Green-on-Blue: How One Attack in Afghanistan Can Define a War

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This photocopy of an image of Abdul Razaq, the killer of the three Marines, was given to the writer by a Marine in Helmand.

The war in Afghanistan has officially entered its twelfth summer. This week, the Taliban launched a sophisticated suicide attack on the Presidential Palace, filling morning rush hour in the country’s most secure location with gunfire and carnage. Meanwhile, the Doha peace process, which is supposed to bring Taliban officials and Kabul to the table, has of yet created more furor than rapprochement. The word quagmire cannot satisfy the questions of the families of the dead. How did we get here? What happened?

Assigned by TIME to investigate incidents in which Afghans betray their coalition partners, novelist Nick McDonell zeroed in on a single bloody night last August. An Afghan National Policeman murdered three of the United States’ most elite Special Forces operators in cold blood. In the aftermath authorities detained the wrong man — whom the media implicated but never cleared — and the attacker escaped. He had been living next door to the Marines he killed for over a month. “Insider attacks” like this one — “green on blues” — have, in their opacity and violence, come to define the war. In 2012, green-on-blue incidents claimed the lives of 64 personnel serving in the international coalition of forces occupying Afghanistan. As General John Allen, former supreme commander of the coalition, put it, they are “the signature attack.”

McDonell unravels one. Tracking the players through Kabul and Helmand he reconstructs their lives, and the process which led to the fatal betrayal. In the tradition of Sebastian Junger’s War and Jim Frederick’s Black Hearts, Green on Blue is a piece of reportage that opens up the conflict through a few men who could never escape it.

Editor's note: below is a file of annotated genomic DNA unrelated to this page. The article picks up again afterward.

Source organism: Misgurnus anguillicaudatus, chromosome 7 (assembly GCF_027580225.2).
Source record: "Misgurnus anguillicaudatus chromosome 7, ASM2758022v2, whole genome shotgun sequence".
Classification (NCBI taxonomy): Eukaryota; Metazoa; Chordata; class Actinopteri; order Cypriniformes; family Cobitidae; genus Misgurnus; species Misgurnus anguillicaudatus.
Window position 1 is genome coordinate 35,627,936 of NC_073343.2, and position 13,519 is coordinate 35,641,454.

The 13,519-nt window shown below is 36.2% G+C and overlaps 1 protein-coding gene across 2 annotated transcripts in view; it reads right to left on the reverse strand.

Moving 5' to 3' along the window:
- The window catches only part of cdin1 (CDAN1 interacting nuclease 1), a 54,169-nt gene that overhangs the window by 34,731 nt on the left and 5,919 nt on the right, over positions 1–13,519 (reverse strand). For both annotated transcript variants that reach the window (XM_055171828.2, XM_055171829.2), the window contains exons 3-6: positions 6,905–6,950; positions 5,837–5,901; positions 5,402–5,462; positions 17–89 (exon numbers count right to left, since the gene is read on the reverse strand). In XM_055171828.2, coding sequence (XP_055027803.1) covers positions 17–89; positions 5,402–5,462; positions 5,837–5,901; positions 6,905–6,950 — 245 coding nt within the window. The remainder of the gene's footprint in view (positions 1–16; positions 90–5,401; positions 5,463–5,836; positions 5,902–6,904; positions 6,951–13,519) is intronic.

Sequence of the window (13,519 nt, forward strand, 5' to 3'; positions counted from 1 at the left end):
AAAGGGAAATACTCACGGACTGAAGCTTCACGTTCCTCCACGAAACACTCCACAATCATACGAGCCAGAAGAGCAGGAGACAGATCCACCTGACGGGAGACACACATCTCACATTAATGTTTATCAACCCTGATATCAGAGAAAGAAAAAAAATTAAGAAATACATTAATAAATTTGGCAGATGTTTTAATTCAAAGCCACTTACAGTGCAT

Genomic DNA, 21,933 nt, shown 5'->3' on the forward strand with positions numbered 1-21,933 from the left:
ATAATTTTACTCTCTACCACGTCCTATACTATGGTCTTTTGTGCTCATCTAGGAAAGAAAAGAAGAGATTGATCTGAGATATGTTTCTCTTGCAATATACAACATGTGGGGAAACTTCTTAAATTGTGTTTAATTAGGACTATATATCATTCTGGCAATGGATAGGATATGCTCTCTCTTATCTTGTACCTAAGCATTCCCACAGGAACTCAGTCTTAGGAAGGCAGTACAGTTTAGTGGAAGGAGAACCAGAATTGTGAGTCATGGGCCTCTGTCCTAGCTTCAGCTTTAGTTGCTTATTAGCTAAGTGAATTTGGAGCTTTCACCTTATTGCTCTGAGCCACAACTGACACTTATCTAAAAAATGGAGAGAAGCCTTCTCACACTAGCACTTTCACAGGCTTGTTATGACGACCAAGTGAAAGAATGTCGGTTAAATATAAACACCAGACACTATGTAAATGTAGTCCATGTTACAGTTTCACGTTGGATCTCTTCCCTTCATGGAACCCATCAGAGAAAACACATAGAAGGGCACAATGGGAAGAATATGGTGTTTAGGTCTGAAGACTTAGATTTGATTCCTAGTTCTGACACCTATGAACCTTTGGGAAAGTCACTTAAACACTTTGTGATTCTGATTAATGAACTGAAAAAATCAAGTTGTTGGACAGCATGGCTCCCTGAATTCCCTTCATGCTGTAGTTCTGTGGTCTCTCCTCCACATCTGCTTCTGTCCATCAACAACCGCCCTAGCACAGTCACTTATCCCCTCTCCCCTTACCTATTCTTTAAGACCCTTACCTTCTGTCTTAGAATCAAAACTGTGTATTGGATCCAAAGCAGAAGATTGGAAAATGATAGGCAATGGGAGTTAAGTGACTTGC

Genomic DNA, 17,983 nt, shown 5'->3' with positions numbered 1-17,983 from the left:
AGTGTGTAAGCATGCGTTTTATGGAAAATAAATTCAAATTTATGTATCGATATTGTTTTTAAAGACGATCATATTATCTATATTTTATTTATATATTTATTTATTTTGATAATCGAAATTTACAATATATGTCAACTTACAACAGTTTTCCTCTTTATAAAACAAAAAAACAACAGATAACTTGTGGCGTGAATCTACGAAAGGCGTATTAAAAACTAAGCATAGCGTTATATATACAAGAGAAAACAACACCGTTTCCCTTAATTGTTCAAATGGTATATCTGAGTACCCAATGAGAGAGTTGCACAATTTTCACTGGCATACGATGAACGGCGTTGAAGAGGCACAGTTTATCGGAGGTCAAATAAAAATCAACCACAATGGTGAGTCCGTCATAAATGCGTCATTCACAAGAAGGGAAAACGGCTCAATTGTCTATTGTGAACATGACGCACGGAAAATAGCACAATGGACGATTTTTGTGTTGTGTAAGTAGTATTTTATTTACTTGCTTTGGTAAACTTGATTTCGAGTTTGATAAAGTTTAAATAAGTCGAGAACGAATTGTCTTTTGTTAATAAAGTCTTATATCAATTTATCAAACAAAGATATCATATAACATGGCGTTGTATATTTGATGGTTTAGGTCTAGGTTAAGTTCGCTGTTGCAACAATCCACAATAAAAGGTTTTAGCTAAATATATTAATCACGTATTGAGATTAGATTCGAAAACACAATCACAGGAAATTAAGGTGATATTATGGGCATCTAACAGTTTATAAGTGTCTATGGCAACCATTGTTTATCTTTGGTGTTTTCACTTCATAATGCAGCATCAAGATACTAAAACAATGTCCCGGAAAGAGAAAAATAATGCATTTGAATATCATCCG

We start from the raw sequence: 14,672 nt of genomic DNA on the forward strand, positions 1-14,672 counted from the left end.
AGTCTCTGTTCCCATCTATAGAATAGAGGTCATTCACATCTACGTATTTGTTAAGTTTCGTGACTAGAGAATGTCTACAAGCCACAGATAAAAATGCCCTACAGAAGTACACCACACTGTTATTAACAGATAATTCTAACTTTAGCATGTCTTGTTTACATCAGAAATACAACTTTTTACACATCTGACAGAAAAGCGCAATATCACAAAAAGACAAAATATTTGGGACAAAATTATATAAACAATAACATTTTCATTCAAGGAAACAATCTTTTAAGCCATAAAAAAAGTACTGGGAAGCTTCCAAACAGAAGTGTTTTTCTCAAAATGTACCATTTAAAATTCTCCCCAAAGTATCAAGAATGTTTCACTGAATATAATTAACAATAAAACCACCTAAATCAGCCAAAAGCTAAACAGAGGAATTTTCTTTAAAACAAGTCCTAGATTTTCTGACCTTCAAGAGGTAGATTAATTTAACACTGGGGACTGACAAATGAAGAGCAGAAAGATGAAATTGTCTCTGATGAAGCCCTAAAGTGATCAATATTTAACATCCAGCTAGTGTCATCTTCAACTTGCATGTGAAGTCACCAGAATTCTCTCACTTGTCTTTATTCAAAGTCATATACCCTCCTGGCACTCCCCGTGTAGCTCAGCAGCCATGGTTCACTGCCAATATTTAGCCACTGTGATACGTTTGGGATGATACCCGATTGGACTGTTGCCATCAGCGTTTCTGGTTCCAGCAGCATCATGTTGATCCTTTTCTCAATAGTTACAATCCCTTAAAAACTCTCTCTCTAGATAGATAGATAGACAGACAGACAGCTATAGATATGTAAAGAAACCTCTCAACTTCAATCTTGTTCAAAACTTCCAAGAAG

To read Nick McDonell’s harrowing, in-depth piece on one green-on-blue attack in Afghanistan, subscribe here. Already a subscriber? Click here.

To buy the expanded, ebook version of this story, click here.


We in the U.S. seem to have a misguided view of certain parts of the world.  This seems abundantly true of Afghanistan.

While I may be wrong I'll bet the majority of Americans see Afghanistan as a country governed by a central government with President Karzai leading.  The truth is that this nation is a collection of tribes ruled very locally by chieftains.  Think of Karzai as the chieftain of the most powerful tribe.  So, as we understand it, there isn't this dedication and loyalty to country by the rank and file Afghanistani military. 

Another aspect of this Afghanistan war is that we aren't trusted.  Muslims in Afghanistan and throughout the Mid-East see our active military involvement as a crusade to crush Islam.  So, killing "invaders" is defending their faith.  And it doesn't matter how that is accomplished.  Green on Blue works for them as does IED's and suicide bombers.